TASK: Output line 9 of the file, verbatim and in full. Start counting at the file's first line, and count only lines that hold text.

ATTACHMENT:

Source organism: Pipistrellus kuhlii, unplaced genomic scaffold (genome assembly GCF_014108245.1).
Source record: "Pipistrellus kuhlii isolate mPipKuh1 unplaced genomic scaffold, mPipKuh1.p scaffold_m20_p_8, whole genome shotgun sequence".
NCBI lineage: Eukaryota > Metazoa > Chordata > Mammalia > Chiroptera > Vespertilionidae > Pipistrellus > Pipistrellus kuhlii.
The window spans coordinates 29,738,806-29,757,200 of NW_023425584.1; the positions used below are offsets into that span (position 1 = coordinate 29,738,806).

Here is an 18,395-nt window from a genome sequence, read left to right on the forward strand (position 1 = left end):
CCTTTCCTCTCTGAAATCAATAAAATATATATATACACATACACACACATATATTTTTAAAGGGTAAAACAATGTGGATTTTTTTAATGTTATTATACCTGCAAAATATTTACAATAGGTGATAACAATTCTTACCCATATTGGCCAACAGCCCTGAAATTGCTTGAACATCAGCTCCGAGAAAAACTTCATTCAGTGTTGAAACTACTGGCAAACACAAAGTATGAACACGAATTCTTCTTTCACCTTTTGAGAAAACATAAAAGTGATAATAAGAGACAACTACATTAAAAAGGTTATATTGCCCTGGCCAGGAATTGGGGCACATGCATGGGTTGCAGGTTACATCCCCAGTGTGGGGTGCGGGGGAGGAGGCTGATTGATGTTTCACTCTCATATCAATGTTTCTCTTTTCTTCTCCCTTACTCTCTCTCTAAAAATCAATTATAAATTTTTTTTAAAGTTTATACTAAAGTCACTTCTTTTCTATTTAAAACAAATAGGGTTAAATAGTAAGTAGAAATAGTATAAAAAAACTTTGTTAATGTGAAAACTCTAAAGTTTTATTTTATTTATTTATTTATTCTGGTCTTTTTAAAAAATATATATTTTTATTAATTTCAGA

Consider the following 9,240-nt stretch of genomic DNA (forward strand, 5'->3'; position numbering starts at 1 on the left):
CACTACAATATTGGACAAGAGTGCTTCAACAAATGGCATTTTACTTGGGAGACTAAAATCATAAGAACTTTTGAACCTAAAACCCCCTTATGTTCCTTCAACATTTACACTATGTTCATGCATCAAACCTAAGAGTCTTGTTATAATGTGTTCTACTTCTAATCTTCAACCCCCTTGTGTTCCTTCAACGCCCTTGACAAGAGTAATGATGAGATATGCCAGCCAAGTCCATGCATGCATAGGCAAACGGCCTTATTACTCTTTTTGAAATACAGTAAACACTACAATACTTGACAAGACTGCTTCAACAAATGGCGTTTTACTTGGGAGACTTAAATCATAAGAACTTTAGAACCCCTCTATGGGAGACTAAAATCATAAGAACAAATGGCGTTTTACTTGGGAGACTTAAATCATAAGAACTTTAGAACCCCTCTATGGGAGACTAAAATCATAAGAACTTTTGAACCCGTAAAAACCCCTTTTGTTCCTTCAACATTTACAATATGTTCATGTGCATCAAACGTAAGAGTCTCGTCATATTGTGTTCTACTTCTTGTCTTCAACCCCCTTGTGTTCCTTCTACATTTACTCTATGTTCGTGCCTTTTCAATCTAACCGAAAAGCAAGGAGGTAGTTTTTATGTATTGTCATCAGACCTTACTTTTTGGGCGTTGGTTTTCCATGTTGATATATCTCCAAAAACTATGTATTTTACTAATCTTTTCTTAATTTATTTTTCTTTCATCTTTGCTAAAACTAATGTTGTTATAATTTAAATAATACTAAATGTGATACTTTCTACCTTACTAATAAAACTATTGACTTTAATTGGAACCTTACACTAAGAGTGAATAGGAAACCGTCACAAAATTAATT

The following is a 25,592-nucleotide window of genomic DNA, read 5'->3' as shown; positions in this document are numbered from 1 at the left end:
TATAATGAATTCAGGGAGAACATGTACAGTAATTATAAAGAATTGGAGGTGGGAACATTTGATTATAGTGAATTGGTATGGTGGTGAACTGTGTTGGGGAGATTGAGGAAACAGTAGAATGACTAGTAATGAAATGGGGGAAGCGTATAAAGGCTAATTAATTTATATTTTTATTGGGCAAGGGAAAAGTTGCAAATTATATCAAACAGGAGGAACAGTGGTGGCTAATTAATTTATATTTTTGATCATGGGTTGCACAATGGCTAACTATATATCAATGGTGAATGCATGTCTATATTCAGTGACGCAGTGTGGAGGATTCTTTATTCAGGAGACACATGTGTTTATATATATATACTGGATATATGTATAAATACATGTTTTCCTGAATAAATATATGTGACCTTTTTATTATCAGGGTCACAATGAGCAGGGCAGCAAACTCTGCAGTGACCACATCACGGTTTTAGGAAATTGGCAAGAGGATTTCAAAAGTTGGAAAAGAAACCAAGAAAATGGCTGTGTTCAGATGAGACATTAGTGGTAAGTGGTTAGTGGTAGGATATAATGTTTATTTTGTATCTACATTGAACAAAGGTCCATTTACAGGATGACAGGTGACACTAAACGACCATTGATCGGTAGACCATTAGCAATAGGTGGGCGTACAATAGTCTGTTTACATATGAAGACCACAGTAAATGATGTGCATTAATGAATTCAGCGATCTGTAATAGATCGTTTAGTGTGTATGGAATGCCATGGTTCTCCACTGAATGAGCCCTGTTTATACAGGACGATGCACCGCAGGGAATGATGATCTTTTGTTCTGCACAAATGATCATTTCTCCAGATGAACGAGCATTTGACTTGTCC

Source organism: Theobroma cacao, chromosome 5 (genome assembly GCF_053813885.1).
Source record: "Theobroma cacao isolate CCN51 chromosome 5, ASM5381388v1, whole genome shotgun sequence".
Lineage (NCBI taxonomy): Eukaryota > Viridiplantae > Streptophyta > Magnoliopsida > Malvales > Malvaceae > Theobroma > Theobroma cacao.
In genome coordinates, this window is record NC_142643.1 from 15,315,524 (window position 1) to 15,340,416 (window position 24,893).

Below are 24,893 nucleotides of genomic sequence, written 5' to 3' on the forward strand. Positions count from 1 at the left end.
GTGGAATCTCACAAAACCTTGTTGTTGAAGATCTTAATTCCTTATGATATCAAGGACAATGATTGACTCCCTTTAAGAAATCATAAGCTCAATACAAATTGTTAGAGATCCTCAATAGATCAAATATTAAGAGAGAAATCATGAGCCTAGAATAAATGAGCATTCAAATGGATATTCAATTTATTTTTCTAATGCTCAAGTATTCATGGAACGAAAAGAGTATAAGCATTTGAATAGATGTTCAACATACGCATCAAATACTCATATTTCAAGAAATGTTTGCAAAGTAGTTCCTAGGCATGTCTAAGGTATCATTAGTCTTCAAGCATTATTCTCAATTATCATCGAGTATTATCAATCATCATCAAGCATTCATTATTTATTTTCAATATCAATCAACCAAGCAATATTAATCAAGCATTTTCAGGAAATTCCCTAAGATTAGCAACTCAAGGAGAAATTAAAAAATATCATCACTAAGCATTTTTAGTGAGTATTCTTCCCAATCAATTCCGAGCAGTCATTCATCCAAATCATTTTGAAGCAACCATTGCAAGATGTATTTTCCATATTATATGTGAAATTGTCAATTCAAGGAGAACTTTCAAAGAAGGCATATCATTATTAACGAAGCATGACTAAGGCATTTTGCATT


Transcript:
The following is a 25,592-nucleotide window of genomic DNA, read 5'->3' as shown; positions in this document are numbered from 1 at the left end: